It’s been about about four years since the original Entertainment PC was put together. There have been quite a few small changes and upgrades made since then, but it finally reached the point where things were starting to go south a bit too often with this box. Looking at the current conversion of human years to computer years, this box was about 40 years old. So I harvested some of the computer organs (drives), and set to work on building a machine that would first of all, function, and secondly, last a bit longer with a bit more upgrade flexibility. The issue with the previous computer was the case it was built with. Don’t get me wrong, I loved that case (Aopen EPC945-m8), but it was just a bit too locked together to be upgraded. It was purchased as a bare-bones machine, so it would be very very difficulty to pull out the motherboard, or swap out any vial components. The main issue with this was support for newer operating systems. Vista support for this box was poor, and Windows 7 was even worse, and from what I can tell Aopen has basically stopped support for this product, so new drivers weren’t going to happen. No new drivers meant no new OS (I tried Windows 7, and it wasn’t pretty), so it’s time to upgrade to a more flexible Home Theater PC (HTPC).
OK, enough about the old box, what’s in the new one? The first thing I chose was the case. I wanted something that didn’t look like a computer, since it sits out in the open right under the TV. I looked at a handful of slim HTPC cases, and ultimately landed on the Moneual Black Aluminum MonCaso 312S. It got pretty good reviews, and was simply a case, and not a bare-bones system. That means I got to pick my own motherboard (micro-atx), power supply (atx), and all the rest of the guts for the machine. I did not want to run into any sort of incompatibilities in the future, and not be able swap every piece out for something else, something I wasn’t able to do with the old Aopen case. The case doesn’t have a whole lot of bells and whistles. It’s got a card reader, and several USB/Firewire ports on the front panel, and included a remote and IR receiver built in (so I don’t need to hang some ugly USB receiver off of it). Outside of a little difficulty getting hardware installed (which is inevitable in a case this small), I’m pretty happy with how the MonoCase 312 looks and performs.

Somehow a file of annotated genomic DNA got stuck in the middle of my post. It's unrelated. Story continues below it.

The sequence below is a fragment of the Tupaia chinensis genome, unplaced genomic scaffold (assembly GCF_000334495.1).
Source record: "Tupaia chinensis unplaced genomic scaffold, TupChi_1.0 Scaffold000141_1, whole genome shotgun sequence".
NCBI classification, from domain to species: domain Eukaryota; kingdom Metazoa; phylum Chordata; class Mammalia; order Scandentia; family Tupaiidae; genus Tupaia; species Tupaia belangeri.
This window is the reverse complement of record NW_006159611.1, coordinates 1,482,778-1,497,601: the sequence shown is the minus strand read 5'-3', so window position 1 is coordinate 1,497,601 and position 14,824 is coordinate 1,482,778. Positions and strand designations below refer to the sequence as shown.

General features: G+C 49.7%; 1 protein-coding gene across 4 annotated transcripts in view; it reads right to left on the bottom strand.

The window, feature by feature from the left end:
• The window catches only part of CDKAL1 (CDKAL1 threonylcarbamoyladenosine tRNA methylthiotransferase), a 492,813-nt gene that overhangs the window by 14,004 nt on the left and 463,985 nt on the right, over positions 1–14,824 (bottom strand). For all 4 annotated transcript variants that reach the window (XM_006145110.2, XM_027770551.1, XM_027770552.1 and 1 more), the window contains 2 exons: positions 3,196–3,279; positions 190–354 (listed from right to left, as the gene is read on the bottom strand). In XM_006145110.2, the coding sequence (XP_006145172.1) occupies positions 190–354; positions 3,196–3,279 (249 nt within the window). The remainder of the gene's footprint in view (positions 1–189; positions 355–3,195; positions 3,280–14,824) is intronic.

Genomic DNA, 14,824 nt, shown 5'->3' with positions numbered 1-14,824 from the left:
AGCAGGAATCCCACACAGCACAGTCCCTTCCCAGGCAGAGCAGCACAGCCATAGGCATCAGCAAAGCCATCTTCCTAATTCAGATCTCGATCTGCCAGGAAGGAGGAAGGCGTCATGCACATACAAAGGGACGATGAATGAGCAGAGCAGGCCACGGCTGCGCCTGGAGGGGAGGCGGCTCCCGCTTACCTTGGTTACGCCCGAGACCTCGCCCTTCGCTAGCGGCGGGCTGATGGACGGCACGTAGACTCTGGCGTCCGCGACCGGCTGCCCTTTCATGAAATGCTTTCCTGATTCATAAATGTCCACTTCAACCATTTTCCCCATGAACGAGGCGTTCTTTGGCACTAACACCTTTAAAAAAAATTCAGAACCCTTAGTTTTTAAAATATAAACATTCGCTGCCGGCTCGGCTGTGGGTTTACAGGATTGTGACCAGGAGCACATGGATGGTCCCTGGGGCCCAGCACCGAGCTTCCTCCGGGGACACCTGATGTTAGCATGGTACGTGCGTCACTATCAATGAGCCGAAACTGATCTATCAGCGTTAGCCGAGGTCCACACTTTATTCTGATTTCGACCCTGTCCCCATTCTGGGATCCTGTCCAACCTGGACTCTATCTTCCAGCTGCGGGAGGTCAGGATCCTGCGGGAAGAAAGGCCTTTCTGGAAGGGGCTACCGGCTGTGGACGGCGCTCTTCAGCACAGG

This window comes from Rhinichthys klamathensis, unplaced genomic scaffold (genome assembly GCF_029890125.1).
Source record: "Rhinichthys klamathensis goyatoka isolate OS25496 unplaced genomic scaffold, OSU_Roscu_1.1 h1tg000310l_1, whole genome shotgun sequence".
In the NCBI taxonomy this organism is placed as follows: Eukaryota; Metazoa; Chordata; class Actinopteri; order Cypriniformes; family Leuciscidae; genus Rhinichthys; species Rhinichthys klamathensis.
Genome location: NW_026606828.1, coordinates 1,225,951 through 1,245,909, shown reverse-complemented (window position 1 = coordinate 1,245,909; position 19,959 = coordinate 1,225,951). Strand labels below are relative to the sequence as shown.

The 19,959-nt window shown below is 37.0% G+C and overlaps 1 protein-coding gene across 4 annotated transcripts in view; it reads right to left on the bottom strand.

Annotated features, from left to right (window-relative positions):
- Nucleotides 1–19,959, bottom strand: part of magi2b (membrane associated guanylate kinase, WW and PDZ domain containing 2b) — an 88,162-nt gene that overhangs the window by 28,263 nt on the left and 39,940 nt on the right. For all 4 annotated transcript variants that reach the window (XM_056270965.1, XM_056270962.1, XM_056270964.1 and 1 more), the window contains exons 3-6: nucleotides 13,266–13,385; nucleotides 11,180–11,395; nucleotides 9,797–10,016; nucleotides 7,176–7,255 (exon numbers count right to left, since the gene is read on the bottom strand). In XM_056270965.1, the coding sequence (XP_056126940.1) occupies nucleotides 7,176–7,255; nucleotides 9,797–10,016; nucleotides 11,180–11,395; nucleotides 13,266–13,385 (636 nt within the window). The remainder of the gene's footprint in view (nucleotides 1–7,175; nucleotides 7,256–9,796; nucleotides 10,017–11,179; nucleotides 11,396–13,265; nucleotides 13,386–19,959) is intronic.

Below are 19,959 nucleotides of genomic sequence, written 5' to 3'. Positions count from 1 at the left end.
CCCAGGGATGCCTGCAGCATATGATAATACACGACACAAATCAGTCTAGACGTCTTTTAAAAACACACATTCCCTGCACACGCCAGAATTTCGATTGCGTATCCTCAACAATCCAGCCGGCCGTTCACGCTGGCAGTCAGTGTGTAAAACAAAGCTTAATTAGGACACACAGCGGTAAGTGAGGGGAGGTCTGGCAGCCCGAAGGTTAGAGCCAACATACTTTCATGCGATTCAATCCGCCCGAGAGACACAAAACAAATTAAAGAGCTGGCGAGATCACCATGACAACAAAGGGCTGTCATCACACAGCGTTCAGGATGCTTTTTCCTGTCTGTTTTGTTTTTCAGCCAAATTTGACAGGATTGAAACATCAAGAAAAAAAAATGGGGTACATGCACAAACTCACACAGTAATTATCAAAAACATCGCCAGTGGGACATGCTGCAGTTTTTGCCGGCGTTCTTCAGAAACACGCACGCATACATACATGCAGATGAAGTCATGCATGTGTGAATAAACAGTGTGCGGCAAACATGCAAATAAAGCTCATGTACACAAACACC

Several items moved over from the old machine, the LG DVD/Blu-ray drive, the hard drive, and the video capture cards. Everything else needed to be purchased new though to get this new box up and running. I spent the most time determining what motherboard to put into it. I went back and fourth on weather or not I needed to get a dedicated video card like I had in the previous box (ATI Radeon 2400 HD). I ended up going with integrated video on the motherboard. I made that choice for two reasons: 1.) space- I only have one slot, and for heat reasons, I wanted to keep it open if I could. 2.) I didn’t really need much more power than what the integrated video provided. The motherboard I chose actually had more power than the stand-alone card on the old system. All it really needs to do is handle HD video, and the built in video (equivalent to ATI Radeon 4200HD) should be able to do that without breaking a sweat. If I wanted to play high end video games, it might be and issue, but first and foremost, this is a TV computer. Alright, so what motherboard did I end up going with? I went with the Gigabyte MA785GMT-UD2H. It basically had everything I needed, integrated video, good audio chip, lots of ports, along with pretty good reviews and a good price. This is an AMD board, so I ended up with an older AMD processor. Normally I’d go with Intel since I think they make a better chip at this point in time, but I grabbed an AMD Phenom II X2 545 Callisto 3.0GHz chip this time around. It’s a much more powerful chip than what I’ve got in the old box (which handles just fine), and I liked what AMD offered for motherboard packages in the form factor I needed better. Everything went together pretty well with one issue (that I probably should have researched a bit more to begin with). The CPU cooler I bought (Scythe SCSK-1100 Shuriken CPU Cooler (Rev. B)), did not fit with my DVD drive in place. The drive was a bit long, and ran into the fan on top, so I had to scrap the cooler and go with the stock one that came with the chip. It is a tiny bit louder, but not something I’m worrying about at this time.